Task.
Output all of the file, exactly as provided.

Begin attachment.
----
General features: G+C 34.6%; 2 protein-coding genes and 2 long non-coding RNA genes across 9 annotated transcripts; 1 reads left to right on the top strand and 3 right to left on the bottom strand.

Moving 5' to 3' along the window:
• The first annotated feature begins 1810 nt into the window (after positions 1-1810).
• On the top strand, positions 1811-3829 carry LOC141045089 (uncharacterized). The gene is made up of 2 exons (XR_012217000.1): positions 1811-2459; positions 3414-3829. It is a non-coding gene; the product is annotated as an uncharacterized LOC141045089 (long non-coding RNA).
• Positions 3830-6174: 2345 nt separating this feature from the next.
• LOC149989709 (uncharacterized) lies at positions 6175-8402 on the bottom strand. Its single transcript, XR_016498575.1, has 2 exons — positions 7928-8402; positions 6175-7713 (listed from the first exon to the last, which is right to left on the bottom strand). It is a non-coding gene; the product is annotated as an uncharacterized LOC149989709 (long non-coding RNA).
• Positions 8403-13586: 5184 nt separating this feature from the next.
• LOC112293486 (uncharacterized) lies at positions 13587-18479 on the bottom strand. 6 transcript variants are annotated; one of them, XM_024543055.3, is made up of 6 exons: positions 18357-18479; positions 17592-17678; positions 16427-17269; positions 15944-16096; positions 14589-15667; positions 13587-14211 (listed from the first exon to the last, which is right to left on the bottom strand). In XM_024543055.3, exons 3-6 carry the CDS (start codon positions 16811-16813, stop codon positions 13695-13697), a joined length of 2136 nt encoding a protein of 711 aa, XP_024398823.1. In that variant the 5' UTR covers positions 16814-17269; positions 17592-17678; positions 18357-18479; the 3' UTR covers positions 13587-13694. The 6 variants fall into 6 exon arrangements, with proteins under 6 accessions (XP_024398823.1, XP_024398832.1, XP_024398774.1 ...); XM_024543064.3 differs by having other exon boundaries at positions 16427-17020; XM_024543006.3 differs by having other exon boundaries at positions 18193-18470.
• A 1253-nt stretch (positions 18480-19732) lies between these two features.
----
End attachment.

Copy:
General features: G+C 34.6%; 2 protein-coding genes and 2 long non-coding RNA genes across 9 annotated transcripts; 1 reads left to right on the top strand and 3 right to left on the bottom strand.

Moving 5' to 3' along the window:
• The first annotated feature begins 1810 nt into the window (after positions 1-1810).
• On the top strand, positions 1811-3829 carry LOC141045089 (uncharacterized). The gene is made up of 2 exons (XR_012217000.1): positions 1811-2459; positions 3414-3829. It is a non-coding gene; the product is annotated as an uncharacterized LOC141045089 (long non-coding RNA).
• Positions 3830-6174: 2345 nt separating this feature from the next.
• LOC149989709 (uncharacterized) lies at positions 6175-8402 on the bottom strand. Its single transcript, XR_016498575.1, has 2 exons — positions 7928-8402; positions 6175-7713 (listed from the first exon to the last, which is right to left on the bottom strand). It is a non-coding gene; the product is annotated as an uncharacterized LOC149989709 (long non-coding RNA).
• Positions 8403-13586: 5184 nt separating this feature from the next.
• LOC112293486 (uncharacterized) lies at positions 13587-18479 on the bottom strand. 6 transcript variants are annotated; one of them, XM_024543055.3, is made up of 6 exons: positions 18357-18479; positions 17592-17678; positions 16427-17269; positions 15944-16096; positions 14589-15667; positions 13587-14211 (listed from the first exon to the last, which is right to left on the bottom strand). In XM_024543055.3, exons 3-6 carry the CDS (start codon positions 16811-16813, stop codon positions 13695-13697), a joined length of 2136 nt encoding a protein of 711 aa, XP_024398823.1. In that variant the 5' UTR covers positions 16814-17269; positions 17592-17678; positions 18357-18479; the 3' UTR covers positions 13587-13694. The 6 variants fall into 6 exon arrangements, with proteins under 6 accessions (XP_024398823.1, XP_024398832.1, XP_024398774.1 ...); XM_024543064.3 differs by having other exon boundaries at positions 16427-17020; XM_024543006.3 differs by having other exon boundaries at positions 18193-18470.
• A 1253-nt stretch (positions 18480-19732) lies between these two features.